Sen. Kelly Ayotte (R-N.H.) on Capitol Hill in January. (Alex Brandon/Associated Press)

“No modern precedent exists for the revival of a party so badly defeated, so intensely discredited, and so essentially split as the Republican Party is today.”

Thus wrote George Gilder and Bruce Chapman in “The Party That Lost Its Head,” after Barry Goldwater’s landslide 1964 defeat. The costs of the debacle were very high: The GOP lost 36 House seats, and its Senate contingent was reduced to a corporal’s guard of 32.

No one is likely to bring up the 1964 election when Donald Trump meets Thursday with House Speaker Paul D. Ryan (Wis.) and other leading Washington Republicans. But behind all the talk we’ll hear this week about principles, philosophy and temperament lies a profound fear that Trump’s likely nomination could lead to GOP carnage all the way down the ballot.

At this point, assessing the Trump Effect is speculative because — even assuming, prematurely, a Trump trouncing — not all landslide losses are created equal when it comes to their broader impact. Lyndon Johnson’s win over Goldwater, along with the victories of Ronald Reagan in 1980 and Barack Obama in 2008, had clear down-ticket effects. But the substantial triumphs of Dwight Eisenhower in 1956, Richard Nixon in 1972 and Bill Clinton in 1996 did not call forth comparable congressional earthquakes.

Some Republicans in Congress could be at risk of losing seats, in part because of the party's controversial presidential candidate Donald Trump. These are some the Republicans who are feeling the "Trump effect" the most. (Deirdra O'Regan/The Washington Post)

What is not speculative is the impact Trump’s emergence has already had on vulnerable Republican senators up for reelection this year in blue and purple states. They know Trump is a problem for them, but they confront a dilemma: To win reelection, they need support from middle-of-the-road voters, particularly suburban women, put off by Trump; but they also need help from voters who like Trump. The same will be true in many contested House races.

This tension reduced Ryan, who loves soaring rhetoric about principle, to serving up bureaucratic mush at a news conference Wednesday. When asked about his meeting with Trump, he explained: “We have to go through the actual effort and process of unifying.”

In some cases, the “process” of dealing with Trump has led to some remarkably inartful verbal gymnastics. Sen. Kelly Ayotte (R-N.H.), in a tough race against Democratic Gov. Maggie Hassan, sent reporters scurrying to their thesauruses when her office issued a statement saying she would “support the nominee” but wasn’t “planning to endorse anyone.” Parsing the difference between “support” and “endorse” is likely to endure as a political parlor game.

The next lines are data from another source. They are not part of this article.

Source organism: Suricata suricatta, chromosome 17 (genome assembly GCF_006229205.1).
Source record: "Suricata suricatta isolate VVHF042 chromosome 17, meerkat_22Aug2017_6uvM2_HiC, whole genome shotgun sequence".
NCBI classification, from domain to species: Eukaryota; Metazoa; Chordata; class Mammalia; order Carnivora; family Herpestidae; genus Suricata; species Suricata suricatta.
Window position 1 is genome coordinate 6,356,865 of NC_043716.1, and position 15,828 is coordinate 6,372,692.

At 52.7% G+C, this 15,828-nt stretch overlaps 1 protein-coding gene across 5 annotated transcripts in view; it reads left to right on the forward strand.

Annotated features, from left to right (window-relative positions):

Republican Sen. Mark Kirk, generally seen here in Illinois as an underdog for reelection against Democratic Rep. Tammy Duckworth, has tried an altogether different and somewhat more straightforward approach. Kirk says he would support Trump, who, he argues, might help Republicans with turnout this fall. But Kirk also goes out of his way to highlight how different he is from Trump on issues ranging from foreign policy to gun control. He’s with Trump except when he isn’t.

In Pennsylvania, Republican Sen. Pat Toomey faces Democrat Katie McGinty in another key race. In an op-ed for the Philadelphia Inquirer, Toomey held back his support for Trump and invited him to earn it. Lest anyone confuse him with Trump, Toomey criticized “his manner and his policies” as well as his “vulgarity, particularly toward women.”

Toomey’s harsh words about Trump would not surprise David Axelrod, the architect of President Obama’s two victories. He believes Trump could have a “really dramatic effect on some of these Senate races.”

In an interview, Axelrod said, contra Kirk, that Trump could suppress Republican turnout and also that many Trump supporters who do vote might skip the rest of the ballot, since “they are not terribly interested in affirming” incumbent officeholders.

On the other hand, in states with large Latino populations — Axelrod cited Arizona, where Republican Sen. John McCain is in a tough contest — Trump could mobilize an unusually large turnout among his Democratic-leaning foes.

And the Chicago political veteran pointed to the paradox that Trump, whose supporters see him as someone who “speaks his mind,” is forcing many Republicans to twist themselves into philosophical pretzels as they try simultaneously to embrace and distance themselves from Trump.

Axelrod spoke of the challenge before Republicans such as Ryan as they try to preserve their standing as principled politicians while also preaching party unity. They will be forced to declare, in effect: “I don’t believe in anything he’s saying, but I support him because he’s the nominee of the party.”

“That’s exactly what people hate about politics,” Axelrod said.

Perhaps especially Trump’s people.

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